Health For AllEnvironment HealthAir Pollution Kills! 8.1 Million Died Globally in 2021

Air Pollution Kills! 8.1 Million Died Globally in 2021

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Boston- 19 June 2024 – Air pollution is having an increasing impact on human health, becoming the second leading global risk factor for death, according to the fifth edition of the State of Global Air (SoGA) report.

The report, released by the Health Effects Institute (HEI), an independent U.S.-based nonprofit research organization, found air pollution accounted for 8.1 million deaths globally in 2021. Beyond these deaths, many more millions of people are living with debilitating chronic diseases, putting tremendous strains on healthcare systems, economies, and societies.

Produced for the first time in partnership with UNICEF, the report finds that children under five years old are especially vulnerable, with health effects including premature birth, low birth weight, asthma and lung diseases. In 2021, exposure to air pollution was linked to more than 700,000 deaths of children under five years old, making it the second-leading risk factor for death globally for this age group, after malnutrition. Household air pollution from cooking indoors with polluting fuels, mostly in Africa and Asia, caused a staggering 500,000 child deaths.

“We hope our State of Global Air report provides both the information and the inspiration for change,” said HEI President Dr. Elena Craft. “Air pollution has enormous implications for health. We know that improving air quality and global public health is practical and achievable.”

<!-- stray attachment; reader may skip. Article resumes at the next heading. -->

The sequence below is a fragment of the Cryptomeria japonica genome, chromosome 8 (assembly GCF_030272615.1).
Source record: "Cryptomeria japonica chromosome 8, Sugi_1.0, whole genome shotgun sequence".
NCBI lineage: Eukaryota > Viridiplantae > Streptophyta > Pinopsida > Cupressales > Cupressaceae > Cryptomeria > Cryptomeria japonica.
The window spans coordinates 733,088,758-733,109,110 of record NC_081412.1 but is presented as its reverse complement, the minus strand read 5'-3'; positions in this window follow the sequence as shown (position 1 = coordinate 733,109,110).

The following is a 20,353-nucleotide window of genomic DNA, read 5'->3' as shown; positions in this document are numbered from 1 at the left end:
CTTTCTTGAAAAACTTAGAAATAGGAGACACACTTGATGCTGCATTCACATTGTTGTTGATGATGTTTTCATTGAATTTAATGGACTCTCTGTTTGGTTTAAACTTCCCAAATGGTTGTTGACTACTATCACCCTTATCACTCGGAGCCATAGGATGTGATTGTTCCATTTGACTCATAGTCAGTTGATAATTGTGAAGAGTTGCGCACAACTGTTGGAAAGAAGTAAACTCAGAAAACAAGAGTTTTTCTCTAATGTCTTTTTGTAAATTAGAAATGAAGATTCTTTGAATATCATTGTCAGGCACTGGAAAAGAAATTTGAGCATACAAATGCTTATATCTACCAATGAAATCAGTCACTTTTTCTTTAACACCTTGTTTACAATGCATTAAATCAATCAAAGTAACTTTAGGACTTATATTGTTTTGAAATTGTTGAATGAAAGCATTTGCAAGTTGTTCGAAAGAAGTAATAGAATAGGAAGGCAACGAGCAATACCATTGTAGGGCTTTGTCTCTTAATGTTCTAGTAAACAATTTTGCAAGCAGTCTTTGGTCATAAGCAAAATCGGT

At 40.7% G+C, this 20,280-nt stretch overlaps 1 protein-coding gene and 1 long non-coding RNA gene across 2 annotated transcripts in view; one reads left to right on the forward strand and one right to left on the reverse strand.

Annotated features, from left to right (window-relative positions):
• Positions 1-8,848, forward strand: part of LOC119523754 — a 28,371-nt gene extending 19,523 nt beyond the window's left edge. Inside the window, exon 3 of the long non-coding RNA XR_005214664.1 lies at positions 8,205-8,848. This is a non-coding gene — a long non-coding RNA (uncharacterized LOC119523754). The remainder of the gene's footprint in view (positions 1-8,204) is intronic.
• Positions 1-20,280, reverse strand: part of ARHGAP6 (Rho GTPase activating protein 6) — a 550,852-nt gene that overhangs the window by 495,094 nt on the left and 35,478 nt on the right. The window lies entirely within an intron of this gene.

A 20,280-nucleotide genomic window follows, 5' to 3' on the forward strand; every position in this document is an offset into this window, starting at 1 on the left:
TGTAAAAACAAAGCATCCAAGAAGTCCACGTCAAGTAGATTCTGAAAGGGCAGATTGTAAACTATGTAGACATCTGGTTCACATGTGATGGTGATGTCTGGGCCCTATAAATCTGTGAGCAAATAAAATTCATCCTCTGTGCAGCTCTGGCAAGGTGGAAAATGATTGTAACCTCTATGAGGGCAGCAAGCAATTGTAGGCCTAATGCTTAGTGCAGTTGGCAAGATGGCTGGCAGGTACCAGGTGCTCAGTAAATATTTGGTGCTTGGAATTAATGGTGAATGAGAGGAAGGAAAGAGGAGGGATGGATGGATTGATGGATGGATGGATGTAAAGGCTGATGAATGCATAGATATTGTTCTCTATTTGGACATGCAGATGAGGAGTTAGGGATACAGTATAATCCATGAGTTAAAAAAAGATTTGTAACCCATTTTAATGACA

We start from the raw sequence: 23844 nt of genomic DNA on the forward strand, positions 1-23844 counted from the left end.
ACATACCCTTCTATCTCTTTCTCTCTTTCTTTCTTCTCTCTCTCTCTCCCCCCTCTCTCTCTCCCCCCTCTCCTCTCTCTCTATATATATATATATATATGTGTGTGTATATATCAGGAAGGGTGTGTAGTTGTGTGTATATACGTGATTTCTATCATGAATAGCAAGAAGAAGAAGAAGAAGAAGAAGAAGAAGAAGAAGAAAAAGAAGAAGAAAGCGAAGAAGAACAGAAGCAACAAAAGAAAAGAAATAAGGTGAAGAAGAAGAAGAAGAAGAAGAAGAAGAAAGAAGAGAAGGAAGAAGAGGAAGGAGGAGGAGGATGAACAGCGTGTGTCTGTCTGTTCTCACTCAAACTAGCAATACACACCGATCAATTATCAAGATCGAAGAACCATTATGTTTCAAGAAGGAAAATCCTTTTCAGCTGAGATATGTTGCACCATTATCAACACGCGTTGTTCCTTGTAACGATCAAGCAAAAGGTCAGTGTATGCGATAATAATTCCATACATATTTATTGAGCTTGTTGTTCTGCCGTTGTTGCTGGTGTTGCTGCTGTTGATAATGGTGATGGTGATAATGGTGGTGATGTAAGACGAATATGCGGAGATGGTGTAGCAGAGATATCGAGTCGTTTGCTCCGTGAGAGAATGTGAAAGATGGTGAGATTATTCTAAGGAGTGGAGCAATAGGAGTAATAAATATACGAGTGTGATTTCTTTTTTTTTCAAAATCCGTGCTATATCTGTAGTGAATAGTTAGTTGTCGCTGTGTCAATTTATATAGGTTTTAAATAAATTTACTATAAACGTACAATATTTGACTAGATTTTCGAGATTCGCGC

Also Read: Alarming Air Pollution Levels in Europe: Urgent Call for Action

“This new report offers a stark reminder of the significant impacts air pollution has on human health, with far too much of the burden borne by young children, older populations, and low- and middle-income countries,” said Dr. Pallavi Pant, HEI’s Head of Global Health who oversaw the SoGA report release. “This points sharply at an opportunity for cities and countries to consider air quality and air pollution as high-risk factors when developing health policies and other noncommunicable disease prevention and control programs.”

“Despite progress in maternal and child health, every day almost 2000 children under five years die because of health impacts linked to air pollution,” said UNICEF Deputy Executive Director Kitty van der Heijden. “Our inaction is having profound effects on the next generation, with lifelong health and well-being impacts. The global urgency is undeniable. It is imperative governments and businesses consider these estimates and locally available data and use it to inform meaningful, child-focused action to reduce air pollution and protect children’s health.”

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